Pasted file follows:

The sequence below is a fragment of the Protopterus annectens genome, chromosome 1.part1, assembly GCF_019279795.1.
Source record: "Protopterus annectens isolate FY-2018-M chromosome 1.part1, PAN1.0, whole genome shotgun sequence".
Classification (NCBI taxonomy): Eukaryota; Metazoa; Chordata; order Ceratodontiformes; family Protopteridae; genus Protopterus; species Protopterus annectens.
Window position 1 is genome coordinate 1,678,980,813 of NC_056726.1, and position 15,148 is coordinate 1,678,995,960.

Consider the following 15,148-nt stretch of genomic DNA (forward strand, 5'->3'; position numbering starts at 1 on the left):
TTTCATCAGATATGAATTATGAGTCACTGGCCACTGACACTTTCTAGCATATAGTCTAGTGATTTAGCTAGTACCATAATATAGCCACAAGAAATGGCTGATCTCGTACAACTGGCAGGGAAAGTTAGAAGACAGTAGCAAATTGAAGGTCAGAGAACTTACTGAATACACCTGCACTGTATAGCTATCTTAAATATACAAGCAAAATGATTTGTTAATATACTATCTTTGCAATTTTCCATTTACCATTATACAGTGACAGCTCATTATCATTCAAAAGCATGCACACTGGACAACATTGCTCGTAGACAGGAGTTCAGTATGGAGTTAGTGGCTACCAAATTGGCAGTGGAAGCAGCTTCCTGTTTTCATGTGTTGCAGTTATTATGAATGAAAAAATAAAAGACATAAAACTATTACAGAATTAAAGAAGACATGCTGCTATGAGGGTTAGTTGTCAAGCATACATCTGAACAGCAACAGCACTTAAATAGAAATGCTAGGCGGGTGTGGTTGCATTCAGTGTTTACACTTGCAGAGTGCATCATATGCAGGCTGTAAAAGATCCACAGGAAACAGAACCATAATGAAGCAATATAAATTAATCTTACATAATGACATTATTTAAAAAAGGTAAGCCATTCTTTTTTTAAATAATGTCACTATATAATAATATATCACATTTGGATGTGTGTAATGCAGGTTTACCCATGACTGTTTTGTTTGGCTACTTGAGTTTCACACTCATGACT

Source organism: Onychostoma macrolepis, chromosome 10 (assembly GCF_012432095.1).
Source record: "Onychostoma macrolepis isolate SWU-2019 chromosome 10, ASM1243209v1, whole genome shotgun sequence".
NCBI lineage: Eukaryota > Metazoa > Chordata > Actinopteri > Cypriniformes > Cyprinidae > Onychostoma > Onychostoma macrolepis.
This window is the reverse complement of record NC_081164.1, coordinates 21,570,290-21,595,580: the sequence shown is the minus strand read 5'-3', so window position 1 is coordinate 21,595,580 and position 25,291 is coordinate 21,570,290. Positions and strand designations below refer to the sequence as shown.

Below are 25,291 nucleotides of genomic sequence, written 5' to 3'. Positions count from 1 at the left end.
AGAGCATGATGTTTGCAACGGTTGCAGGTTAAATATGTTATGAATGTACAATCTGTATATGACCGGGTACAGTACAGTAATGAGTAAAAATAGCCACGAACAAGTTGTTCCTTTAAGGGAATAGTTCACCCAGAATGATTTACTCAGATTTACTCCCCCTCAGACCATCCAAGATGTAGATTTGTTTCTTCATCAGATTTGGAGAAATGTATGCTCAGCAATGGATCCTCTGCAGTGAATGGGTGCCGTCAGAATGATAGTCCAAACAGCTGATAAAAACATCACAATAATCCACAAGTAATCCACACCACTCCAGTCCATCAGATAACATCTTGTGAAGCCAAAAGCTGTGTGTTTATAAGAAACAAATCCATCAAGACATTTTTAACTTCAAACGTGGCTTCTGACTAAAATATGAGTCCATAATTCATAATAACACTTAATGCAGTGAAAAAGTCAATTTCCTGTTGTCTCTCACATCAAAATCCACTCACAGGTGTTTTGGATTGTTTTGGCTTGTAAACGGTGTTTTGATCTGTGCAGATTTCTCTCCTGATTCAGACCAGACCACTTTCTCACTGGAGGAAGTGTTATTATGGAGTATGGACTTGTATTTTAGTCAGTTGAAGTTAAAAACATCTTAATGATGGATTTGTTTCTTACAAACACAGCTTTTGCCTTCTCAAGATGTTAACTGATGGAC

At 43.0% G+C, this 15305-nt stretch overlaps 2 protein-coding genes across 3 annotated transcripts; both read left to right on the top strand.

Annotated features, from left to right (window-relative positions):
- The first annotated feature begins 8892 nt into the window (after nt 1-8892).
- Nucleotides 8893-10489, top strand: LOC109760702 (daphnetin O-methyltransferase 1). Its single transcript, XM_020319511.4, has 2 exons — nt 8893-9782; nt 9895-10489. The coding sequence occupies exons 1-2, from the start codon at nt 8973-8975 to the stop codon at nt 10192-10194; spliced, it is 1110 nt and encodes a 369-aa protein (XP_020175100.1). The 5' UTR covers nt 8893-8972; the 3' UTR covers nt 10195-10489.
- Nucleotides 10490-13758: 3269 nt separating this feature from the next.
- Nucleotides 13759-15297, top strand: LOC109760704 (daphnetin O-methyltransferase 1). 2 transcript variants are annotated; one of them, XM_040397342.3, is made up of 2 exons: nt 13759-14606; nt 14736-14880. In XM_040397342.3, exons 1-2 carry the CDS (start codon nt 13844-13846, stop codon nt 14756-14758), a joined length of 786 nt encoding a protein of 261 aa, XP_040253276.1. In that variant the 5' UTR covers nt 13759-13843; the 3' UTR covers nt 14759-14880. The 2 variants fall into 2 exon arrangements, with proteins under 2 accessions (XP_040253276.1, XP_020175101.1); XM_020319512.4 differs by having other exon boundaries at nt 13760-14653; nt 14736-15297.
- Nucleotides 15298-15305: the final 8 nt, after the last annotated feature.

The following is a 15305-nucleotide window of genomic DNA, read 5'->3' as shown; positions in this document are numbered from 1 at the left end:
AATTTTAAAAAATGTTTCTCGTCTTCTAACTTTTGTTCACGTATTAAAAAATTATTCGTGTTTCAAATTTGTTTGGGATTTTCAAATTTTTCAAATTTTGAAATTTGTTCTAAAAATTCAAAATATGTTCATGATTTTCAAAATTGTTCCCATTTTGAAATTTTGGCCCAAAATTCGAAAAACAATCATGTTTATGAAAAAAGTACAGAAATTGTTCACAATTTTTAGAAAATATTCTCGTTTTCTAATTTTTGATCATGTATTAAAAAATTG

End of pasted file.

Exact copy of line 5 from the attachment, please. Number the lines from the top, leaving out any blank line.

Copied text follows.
Consider the following 15,148-nt stretch of genomic DNA (forward strand, 5'->3'; position numbering starts at 1 on the left):